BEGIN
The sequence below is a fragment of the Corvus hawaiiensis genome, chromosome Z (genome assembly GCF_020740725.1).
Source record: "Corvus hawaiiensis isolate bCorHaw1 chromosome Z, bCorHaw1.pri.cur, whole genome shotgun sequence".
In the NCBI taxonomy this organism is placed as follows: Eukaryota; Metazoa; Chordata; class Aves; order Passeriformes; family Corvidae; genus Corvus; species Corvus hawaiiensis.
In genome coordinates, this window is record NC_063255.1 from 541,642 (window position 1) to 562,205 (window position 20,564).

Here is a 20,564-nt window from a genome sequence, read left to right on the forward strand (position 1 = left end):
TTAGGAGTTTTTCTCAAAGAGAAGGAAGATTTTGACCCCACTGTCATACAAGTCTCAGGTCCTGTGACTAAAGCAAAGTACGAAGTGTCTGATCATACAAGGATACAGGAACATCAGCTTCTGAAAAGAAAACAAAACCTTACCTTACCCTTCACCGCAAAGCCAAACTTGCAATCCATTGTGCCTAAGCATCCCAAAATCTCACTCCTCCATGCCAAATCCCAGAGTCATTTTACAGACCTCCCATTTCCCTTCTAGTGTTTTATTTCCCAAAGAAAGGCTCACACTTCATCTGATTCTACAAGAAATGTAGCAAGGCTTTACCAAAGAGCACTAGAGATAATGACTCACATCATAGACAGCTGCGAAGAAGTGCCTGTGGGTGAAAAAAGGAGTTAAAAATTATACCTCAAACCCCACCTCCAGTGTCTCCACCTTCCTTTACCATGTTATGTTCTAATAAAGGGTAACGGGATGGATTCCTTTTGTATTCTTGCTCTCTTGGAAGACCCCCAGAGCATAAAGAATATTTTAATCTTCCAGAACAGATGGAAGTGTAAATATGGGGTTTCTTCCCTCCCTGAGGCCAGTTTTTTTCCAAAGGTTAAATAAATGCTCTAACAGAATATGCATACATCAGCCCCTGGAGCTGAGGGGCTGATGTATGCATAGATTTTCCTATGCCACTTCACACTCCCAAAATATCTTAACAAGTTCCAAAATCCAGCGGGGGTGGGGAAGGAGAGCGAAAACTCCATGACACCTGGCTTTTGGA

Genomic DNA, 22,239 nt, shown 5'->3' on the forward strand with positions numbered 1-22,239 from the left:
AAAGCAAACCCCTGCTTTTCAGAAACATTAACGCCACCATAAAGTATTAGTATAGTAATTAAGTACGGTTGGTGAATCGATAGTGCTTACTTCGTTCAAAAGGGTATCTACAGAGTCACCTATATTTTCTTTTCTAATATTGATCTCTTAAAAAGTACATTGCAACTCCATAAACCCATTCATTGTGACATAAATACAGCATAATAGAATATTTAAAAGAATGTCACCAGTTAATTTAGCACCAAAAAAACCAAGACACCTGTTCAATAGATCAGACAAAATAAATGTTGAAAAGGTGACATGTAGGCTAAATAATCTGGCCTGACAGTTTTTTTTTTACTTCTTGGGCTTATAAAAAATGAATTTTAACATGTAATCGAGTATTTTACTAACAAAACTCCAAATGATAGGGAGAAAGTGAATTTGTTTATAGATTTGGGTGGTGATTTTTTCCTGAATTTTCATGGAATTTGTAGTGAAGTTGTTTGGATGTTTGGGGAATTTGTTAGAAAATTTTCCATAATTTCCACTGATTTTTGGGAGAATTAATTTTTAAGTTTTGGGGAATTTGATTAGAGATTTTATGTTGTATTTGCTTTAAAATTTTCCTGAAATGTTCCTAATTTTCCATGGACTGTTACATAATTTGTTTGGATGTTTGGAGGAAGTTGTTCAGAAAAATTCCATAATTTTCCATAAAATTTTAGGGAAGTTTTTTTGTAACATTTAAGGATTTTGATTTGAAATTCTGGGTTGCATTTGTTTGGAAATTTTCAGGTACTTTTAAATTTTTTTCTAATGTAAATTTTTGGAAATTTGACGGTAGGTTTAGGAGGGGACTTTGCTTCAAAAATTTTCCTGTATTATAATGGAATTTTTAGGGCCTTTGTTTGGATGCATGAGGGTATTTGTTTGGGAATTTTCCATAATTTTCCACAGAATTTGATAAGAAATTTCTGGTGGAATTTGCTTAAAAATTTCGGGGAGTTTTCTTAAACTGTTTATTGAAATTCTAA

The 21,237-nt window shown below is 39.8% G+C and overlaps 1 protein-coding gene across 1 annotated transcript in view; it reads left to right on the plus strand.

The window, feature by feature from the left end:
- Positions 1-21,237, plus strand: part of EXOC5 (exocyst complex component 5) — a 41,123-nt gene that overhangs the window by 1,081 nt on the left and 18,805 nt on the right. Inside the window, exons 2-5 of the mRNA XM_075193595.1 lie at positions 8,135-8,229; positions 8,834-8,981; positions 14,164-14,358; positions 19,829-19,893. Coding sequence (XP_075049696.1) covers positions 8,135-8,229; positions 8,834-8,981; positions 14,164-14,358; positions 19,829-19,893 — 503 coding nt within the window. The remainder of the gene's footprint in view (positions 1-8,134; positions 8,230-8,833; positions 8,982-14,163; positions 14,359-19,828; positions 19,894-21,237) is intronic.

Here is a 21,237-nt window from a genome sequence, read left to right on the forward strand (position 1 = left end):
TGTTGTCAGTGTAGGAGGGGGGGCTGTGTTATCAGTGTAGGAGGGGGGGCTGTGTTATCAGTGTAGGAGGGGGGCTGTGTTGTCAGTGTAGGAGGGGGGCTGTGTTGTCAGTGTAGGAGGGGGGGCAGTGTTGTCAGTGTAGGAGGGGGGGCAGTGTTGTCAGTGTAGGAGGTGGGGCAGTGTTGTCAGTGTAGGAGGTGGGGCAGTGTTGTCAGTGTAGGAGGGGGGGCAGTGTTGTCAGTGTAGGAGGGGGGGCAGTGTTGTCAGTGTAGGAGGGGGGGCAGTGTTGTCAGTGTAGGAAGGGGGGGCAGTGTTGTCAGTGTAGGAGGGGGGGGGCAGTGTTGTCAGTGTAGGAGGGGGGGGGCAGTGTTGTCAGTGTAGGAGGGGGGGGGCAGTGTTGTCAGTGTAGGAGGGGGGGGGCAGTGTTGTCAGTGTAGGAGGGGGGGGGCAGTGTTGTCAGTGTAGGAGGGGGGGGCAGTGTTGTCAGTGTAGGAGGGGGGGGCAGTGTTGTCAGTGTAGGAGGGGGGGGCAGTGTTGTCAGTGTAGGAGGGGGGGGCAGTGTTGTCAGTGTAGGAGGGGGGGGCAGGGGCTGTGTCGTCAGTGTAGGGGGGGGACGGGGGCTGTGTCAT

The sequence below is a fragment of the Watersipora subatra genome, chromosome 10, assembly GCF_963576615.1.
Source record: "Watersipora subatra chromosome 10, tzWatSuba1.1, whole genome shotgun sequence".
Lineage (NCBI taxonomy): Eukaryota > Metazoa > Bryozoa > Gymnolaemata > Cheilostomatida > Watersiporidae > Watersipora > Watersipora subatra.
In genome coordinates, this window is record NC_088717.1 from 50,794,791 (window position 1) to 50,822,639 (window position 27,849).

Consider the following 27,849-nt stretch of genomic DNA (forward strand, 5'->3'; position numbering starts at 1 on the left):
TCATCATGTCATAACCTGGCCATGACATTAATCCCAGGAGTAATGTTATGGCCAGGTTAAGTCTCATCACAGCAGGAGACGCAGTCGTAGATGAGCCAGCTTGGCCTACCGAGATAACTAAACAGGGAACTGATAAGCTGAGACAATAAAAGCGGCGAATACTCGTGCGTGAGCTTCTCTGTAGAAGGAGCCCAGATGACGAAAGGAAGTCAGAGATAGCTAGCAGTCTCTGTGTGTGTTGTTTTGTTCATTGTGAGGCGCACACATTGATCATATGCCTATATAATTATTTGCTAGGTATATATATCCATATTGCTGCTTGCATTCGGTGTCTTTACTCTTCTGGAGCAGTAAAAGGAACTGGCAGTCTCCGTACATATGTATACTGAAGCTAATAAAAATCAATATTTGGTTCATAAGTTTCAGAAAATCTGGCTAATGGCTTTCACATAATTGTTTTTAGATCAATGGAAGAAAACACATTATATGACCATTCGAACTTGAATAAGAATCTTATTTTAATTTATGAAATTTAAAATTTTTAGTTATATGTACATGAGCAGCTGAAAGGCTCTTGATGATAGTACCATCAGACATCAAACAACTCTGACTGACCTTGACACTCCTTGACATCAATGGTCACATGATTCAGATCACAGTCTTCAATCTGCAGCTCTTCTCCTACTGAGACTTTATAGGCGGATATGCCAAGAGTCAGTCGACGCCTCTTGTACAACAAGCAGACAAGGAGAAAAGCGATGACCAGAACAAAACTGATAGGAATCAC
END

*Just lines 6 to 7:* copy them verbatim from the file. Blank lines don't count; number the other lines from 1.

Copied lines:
TTAGGAGTTTTTCTCAAAGAGAAGGAAGATTTTGACCCCACTGTCATACAAGTCTCAGGTCCTGTGACTAAAGCAAAGTACGAAGTGTCTGATCATACAAGGATACAGGAACATCAGCTTCTGAAAAGAAAACAAAACCTTACCTTACCCTTCACCGCAAAGCCAAACTTGCAATCCATTGTGCCTAAGCATCCCAAAATCTCACTCCTCCATGCCAAATCCCAGAGTCATTTTACAGACCTCCCATTTCCCTTCTAGTGTTTTATTTCCCAAAGAAAGGCTCACACTTCATCTGATTCTACAAGAAATGTAGCAAGGCTTTACCAAAGAGCACTAGAGATAATGACTCACATCATAGACAGCTGCGAAGAAGTGCCTGTGGGTGAAAAAAGGAGTTAAAAATTATACCTCAAACCCCACCTCCAGTGTCTCCACCTTCCTTTACCATGTTATGTTCTAATAAAGGGTAACGGGATGGATTCCTTTTGTATTCTTGCTCTCTTGGAAGACCCCCAGAGCATAAAGAATATTTTAATCTTCCAGAACAGATGGAAGTGTAAATATGGGGTTTCTTCCCTCCCTGAGGCCAGTTTTTTTCCAAAGGTTAAATAAATGCTCTAACAGAATATGCATACATCAGCCCCTGGAGCTGAGGGGCTGATGTATGCATAGATTTTCCTATGCCACTTCACACTCCCAAAATATCTTAACAAGTTCCAAAATCCAGCGGGGGTGGGGAAGGAGAGCGAAAACTCCATGACACCTGGCTTTTGGA

Genomic DNA, 22,239 nt, shown 5'->3' on the forward strand with positions numbered 1-22,239 from the left: